After leaving the Basilica, I walked along the Adige River, which meets the Po Delta in Chioggia across from Venice. Verona, Peschiera, Legnago and Mantova formed a “Quadrilateral” in Renaissance times, protecting the Venetian Republic’s hinterland from neighbors on all sides. The fortifications in those cities are remarkable, even today. The old castle (Castelvecchio) is one of these. The bridge that it guards across the Adige and the double moat made it hard to conquer. The bridge at that spot dates back to Roman times (1st Century BCE), and leads directly from the main road (decumanus) of the Roman garrison.
The Arena is a classic Roman amphitheatre, built in the 1st Century AD and considered a major step in the design leading up to the Coliseum in Rome. It held 30,000 spectators until modern times. For security reasons, the crowd is limited to 15,000, still a big house for an opera. It is a major entertainment venue for concerts of all types.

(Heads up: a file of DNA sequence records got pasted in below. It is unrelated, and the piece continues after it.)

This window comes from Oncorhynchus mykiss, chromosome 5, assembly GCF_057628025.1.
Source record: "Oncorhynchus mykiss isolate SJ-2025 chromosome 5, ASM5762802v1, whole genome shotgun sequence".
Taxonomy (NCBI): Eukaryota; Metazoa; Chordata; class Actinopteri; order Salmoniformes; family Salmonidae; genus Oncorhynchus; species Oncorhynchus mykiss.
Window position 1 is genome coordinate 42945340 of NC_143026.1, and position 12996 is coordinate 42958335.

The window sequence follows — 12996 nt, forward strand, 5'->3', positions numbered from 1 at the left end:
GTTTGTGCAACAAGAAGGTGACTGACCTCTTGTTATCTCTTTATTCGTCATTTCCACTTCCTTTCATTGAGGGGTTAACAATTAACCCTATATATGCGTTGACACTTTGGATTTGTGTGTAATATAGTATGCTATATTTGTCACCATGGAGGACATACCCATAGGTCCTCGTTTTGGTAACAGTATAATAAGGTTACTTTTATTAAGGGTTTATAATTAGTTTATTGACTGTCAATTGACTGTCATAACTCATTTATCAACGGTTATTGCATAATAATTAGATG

After supper on the pedestrian decumanus, I walked back to the apartment, took a shower, and read in bed until my hosts returned. I think that they were as happy as I that I don’t need to be entertained. Warmshower.org rocks.
Smooth roads and tailwinds,